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Hall fire chief seeks to “thaw” frozen positions

POSTED: May 15, 2014 11:44 p.m.

Public safety costs account for about 46 percent of Hall County’s general fund budget. But with that revenue source strained in recent years, the county’s fire department has tried to help alleviate this pressure.

“We have streamlined areas, continued to operate in an extremely lean fashion and continued to shift the budgetary burden from the general fund to the fire district,” Fire Chief David Kimbrell wrote in a letter to county finance officials outlining his fiscal year 2015 budget requests.

The fire district fund, the revenues of which are generated through an ad valorem tax, supports the immediate resources and operations of the county fire department.

While emergency medical services and the emergency medical agency are supported by the general fund, fire stations, the training center and emergency services complex are supported by the tax. More and more, Kimbrell said, he is moving positions to the fire district to free up general fund dollars.

In the 2015 fiscal year, Kimbrell is seeking to increase the fire district fund by about $200,000.

The $18.3 million in funding includes $9.4 million budgeted for salaries, up from $9.2 million in the current fiscal year’s amended budget, and up from $8.4 million two years ago. The fund request also includes $2.4 million in health insurance costs.

Part of the rise in employee salaries stems from bonuses approved by the Board of Commissioners last fall. But Kimbrell has expressed concern that merit and cost-of-living increases, as well as the restoration of full retirement benefits, are needed to retain good employees and bolster morale.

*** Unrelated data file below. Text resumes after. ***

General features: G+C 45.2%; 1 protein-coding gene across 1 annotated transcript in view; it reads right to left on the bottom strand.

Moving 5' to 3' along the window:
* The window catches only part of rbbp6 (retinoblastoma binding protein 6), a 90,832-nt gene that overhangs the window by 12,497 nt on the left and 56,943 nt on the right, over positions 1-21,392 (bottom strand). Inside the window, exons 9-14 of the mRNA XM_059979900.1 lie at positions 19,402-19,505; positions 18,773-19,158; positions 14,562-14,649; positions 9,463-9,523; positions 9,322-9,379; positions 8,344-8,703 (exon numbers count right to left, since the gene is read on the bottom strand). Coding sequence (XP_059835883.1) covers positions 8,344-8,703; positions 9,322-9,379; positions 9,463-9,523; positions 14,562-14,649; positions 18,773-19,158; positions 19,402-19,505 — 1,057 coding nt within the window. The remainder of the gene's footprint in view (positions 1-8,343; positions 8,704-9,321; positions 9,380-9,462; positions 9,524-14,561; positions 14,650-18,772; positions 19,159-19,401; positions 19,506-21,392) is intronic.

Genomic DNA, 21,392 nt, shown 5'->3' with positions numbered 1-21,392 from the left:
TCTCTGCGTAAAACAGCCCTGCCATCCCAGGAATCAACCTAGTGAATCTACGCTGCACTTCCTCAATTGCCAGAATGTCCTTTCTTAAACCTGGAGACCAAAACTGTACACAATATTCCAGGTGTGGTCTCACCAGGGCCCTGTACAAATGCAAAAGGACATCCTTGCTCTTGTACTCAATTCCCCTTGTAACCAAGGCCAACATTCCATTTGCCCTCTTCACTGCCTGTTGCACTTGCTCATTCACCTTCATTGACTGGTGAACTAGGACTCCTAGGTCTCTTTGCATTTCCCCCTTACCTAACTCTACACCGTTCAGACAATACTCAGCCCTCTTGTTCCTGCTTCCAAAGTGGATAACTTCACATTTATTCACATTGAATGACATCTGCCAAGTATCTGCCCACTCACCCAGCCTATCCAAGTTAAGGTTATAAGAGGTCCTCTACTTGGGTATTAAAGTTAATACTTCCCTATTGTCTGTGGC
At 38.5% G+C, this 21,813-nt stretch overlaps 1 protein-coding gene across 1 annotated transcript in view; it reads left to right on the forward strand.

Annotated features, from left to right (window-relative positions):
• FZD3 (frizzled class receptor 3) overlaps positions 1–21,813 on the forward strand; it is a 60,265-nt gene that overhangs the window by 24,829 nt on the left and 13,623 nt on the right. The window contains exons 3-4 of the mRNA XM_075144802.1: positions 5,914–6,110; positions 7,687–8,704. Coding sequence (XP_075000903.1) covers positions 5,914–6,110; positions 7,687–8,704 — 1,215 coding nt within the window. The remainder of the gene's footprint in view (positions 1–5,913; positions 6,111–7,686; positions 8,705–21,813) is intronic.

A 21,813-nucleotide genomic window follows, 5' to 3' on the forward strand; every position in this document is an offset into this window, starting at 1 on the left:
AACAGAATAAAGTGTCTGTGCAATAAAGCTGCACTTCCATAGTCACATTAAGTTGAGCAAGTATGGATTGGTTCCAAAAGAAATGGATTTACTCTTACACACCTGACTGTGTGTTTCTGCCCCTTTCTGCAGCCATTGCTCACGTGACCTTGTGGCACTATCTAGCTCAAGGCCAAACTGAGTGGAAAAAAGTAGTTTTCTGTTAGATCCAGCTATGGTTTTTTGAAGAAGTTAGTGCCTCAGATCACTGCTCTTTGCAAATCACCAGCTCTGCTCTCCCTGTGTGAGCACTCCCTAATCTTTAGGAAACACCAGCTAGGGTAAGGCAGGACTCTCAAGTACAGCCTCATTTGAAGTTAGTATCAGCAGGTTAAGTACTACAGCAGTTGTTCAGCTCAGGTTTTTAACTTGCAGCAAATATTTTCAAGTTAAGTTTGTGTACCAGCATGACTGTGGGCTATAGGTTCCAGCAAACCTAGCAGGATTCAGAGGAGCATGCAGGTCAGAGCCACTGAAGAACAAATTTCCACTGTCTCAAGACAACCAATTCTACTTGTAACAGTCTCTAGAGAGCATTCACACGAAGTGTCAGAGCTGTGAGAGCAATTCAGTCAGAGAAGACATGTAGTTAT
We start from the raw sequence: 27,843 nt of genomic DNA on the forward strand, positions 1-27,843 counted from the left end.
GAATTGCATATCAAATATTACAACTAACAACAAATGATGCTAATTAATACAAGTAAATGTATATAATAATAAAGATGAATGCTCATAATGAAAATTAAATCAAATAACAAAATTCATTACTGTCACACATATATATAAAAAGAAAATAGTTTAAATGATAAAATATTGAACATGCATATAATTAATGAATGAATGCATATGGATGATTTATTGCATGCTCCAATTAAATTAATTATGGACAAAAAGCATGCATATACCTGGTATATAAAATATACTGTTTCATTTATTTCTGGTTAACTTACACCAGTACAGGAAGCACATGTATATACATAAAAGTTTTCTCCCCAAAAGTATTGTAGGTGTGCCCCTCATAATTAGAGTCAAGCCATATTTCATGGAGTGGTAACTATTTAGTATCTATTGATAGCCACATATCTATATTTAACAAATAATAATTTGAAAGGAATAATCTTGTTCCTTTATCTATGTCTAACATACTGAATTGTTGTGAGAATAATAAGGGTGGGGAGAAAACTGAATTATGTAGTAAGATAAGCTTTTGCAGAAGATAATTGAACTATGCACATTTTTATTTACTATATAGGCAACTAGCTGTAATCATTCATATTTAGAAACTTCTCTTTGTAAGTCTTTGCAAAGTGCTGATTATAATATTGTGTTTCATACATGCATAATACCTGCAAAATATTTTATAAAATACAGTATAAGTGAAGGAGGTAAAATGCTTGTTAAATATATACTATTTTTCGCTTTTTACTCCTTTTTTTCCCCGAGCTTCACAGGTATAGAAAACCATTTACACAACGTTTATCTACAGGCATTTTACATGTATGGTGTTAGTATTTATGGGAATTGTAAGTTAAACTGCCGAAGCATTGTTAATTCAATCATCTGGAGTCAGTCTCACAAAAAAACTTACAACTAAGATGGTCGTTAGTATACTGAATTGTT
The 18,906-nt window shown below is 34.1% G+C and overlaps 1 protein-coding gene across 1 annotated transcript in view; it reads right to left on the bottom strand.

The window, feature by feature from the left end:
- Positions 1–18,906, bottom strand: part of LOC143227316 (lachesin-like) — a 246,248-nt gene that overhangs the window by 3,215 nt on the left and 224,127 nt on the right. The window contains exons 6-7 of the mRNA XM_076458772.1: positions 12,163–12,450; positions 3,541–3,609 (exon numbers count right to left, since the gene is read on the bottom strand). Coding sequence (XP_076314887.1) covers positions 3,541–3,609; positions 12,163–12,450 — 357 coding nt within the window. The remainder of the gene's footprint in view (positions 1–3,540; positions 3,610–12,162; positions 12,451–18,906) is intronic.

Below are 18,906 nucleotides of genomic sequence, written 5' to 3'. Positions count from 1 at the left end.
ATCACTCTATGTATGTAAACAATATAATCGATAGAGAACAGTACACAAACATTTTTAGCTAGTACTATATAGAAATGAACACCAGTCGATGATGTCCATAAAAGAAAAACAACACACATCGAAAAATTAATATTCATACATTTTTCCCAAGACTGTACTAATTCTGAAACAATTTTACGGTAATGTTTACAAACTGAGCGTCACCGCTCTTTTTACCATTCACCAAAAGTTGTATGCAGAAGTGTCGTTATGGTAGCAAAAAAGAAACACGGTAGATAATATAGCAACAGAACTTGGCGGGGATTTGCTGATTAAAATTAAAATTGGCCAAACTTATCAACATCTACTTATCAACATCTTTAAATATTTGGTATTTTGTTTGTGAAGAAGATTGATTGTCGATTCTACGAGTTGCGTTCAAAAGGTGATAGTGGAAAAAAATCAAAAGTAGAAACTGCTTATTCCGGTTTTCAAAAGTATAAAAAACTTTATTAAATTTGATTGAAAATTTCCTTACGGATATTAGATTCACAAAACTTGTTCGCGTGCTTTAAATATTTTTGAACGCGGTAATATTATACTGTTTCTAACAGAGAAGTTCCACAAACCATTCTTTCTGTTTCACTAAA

“The largest area of my concern is the largest area of the budget,” Kimbrell wrote. “The human resources aspect is of dire concern to me. For the past several years, the employees have absorbed austerity cuts in an attempt to balance the budget.”

Kimbrell said he is hoping to “thaw” six frozen positions in the next fiscal year, including entry level firefighter/EMT positions and a fire inspector position.

Meanwhile, the proposed EMS budget is $8.5 million, up from $7.75 million in the current fiscal year. The EMA budget request is $133,000, up from $114,000 in the current year.

The fire district budget includes a capital expense request for $910,000 to replace vehicles. But Kimbrell said he is hoping another revenue stream will soon open up to support these costs.

If a SPLOST VII is approved by voters this fall, Kimbrell said he has requested that Hall County Fire Services receive $14.5 million over the five-year life of the tax to purchase new fire trucks, medical units and to relocate a fire station.


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